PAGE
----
Opinion

Beyond border control, migrant integration policies must be revived

Border control and burden-sharing of refugees is just one aspect of immigration policies. Greater financial inclusion and the tailoring of regulations to refugees' specific needs would benefit not only the refugees themselves, but also native citizens.

By: Date: February 23, 2018 Topic: European Macroeconomics & Governance

Immigration evokes divergent emotions. Some people within the European Union have reacted to the arrival of approximately three million asylum seekers in the past three years by highlighting the EU’s responsibility for providing humanitarian assistance to refugees. Others have argued that, in fact, many asylum seekers did not risk their lives but are instead economic migrants who wish to use the current refugee inflow to gain easy entry to the EU.

Both views are valid. Humanitarian help is a core value of the EU – yet roughly half of all asylum applications have been rejected, suggesting that not all asylum seekers are refugees. A clear conclusion is that the EU should try to do more to address the root causes of immigration, such as conflicts, climate change, poverty and the lack of prospect in many developing countries. But it is easier said than done.

Opinion surveys show that European citizens overwhelmingly wish to see stricter border controls. Cooperation with neighbourhood countries and support for their refugee hosting facilities is crucial. Returning ineligible migrants to their home countries is rare due to difficulties, which must be overcome. EU financial support for countries most exposed to refugee inflows, and the relocation of refugees from overburdened countries, should be part of the solution. Countries resisting relocation for ideological and political reasons should pay a large enough solidarity fee, which is a much better option than conditioning European Structural Funds on participating in the relocation system. But all these potential changes are just one part of the story.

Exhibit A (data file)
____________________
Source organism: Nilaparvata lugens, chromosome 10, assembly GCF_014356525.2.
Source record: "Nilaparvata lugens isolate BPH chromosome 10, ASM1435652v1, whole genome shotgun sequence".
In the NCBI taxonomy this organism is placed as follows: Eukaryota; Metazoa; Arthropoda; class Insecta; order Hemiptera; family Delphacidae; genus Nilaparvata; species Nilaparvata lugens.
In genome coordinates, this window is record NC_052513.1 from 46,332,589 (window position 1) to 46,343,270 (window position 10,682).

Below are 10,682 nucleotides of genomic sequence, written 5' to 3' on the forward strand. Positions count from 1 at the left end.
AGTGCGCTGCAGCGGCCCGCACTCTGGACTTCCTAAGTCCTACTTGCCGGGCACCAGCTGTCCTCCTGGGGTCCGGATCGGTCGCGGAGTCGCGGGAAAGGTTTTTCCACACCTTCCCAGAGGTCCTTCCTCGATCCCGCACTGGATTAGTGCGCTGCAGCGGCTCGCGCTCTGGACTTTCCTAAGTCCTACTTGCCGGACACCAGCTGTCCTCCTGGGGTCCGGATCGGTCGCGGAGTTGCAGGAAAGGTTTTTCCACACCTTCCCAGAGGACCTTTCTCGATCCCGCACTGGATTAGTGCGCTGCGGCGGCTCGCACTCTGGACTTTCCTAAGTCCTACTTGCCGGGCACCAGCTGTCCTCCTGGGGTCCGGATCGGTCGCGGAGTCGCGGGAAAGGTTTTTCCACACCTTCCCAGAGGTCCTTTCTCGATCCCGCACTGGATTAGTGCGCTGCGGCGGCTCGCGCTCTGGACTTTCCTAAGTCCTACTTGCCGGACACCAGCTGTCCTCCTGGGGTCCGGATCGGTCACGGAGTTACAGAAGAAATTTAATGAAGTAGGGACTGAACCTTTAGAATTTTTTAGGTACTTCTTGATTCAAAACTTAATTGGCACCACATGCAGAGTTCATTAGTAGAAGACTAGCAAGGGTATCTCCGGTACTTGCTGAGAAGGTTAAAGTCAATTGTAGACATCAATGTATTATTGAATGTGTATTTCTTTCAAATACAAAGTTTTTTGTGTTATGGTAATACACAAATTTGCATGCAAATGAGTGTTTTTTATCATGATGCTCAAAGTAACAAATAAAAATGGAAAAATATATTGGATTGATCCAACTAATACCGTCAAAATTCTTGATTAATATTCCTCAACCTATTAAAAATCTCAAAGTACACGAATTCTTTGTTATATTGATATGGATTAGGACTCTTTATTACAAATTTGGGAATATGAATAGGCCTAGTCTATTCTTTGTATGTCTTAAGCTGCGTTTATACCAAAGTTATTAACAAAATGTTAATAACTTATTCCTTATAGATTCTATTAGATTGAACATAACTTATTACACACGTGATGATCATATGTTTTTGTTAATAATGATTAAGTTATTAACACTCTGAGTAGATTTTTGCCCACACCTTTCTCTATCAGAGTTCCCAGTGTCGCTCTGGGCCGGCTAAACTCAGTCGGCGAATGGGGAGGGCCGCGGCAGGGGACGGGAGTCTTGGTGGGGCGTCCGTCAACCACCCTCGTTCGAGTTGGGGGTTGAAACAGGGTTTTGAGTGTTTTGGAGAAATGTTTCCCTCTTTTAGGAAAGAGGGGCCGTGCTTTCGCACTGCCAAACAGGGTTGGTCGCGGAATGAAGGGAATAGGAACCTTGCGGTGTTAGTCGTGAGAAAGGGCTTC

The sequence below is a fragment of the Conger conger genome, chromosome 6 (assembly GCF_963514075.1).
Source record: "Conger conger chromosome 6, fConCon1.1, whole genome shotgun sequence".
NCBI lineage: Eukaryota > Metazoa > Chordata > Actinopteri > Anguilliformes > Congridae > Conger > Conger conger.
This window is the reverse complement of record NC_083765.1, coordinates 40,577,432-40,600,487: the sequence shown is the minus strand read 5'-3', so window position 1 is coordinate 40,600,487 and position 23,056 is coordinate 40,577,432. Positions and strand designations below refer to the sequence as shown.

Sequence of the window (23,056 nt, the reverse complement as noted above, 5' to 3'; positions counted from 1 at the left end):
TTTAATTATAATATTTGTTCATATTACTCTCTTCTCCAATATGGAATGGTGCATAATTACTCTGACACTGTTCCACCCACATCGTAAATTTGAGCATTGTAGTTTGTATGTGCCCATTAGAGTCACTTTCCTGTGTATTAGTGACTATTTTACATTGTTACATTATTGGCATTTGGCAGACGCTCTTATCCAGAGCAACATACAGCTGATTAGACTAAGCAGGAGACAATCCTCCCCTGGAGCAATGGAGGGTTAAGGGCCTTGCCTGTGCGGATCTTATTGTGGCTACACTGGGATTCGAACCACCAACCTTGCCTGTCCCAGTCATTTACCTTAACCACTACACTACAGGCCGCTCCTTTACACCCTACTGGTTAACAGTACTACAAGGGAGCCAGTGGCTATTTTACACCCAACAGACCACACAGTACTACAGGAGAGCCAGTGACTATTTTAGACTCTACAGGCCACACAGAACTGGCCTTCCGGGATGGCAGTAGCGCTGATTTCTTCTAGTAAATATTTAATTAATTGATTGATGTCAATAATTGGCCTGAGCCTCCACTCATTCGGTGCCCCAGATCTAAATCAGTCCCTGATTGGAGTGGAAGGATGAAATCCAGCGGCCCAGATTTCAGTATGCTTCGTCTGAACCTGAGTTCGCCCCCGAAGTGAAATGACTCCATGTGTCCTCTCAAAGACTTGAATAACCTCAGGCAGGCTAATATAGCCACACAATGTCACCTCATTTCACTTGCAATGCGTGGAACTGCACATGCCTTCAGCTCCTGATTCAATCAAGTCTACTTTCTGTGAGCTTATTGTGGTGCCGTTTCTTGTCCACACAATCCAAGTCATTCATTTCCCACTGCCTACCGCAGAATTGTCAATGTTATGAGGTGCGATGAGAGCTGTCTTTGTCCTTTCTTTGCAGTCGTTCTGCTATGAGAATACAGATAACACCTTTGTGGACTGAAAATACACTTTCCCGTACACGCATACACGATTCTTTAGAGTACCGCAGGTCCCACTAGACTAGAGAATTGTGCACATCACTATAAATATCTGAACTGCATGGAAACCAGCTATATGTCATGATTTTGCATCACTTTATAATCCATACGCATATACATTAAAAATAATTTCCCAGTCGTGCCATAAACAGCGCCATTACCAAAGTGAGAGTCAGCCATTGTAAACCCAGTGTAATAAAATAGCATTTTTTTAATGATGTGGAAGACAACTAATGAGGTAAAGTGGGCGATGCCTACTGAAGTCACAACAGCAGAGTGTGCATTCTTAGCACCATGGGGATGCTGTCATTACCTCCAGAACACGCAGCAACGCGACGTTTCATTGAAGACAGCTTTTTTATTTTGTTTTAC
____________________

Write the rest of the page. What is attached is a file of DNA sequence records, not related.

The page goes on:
The other part is the way we deal with those humans who arrive in Europe. Even with best border control and neighbourhood policies, asylum seekers will continue to come to Europe. It is unacceptable that, in some cases, it takes a year to assess an asylum application. Such waiting times demoralise the persons involved and multiply the difficulties and costs for the hosting country.

A reason for, but also a consequence of, more adverse Italian public opinion towards immigration could be the unsatisfactory integration record.

Beyond refugees, it is often forgotten that many other people come to Europe to work, study or reunite family. In a typical year, about 1.2 million non-EU citizens enter our continent for non-refugee reasons, underlining that there are legal ways to come to Europe. In addition to those coming from outside the EU, about 1.4 million EU citizens move their residency to another EU country each year. The way we integrate these newcomers has crucial impacts on economies and societies. In fact, research shows that well integrated immigrants contribute to economic growth, create new jobs for natives and do not pose any burden on public finances.

It is not well known that support for intra-EU mobility has been increasing in recent years, reaching the point of two-thirds approval among the EU population. In Italy, such support is lower but nevertheless above 50%. Support across the EU for immigration from outside the bloc is lower at about 40% on average, while Italians’ support is lower again at one-third.

A reason for, but also a consequence of, more adverse Italian public opinion towards immigration could be the unsatisfactory integration record. The share of workers in the adult population is much lower for people with an immigrant background in Italy than for native Italians, and in fact the native Italians’ share also falls significantly short of the European average. Children with an immigration background achieve weaker results in their studies than native Italians, and the share of earlier school-leavers is also much higher.

The solution to this problem is not to ease regulation, but to tailor it to the specific needs of refugees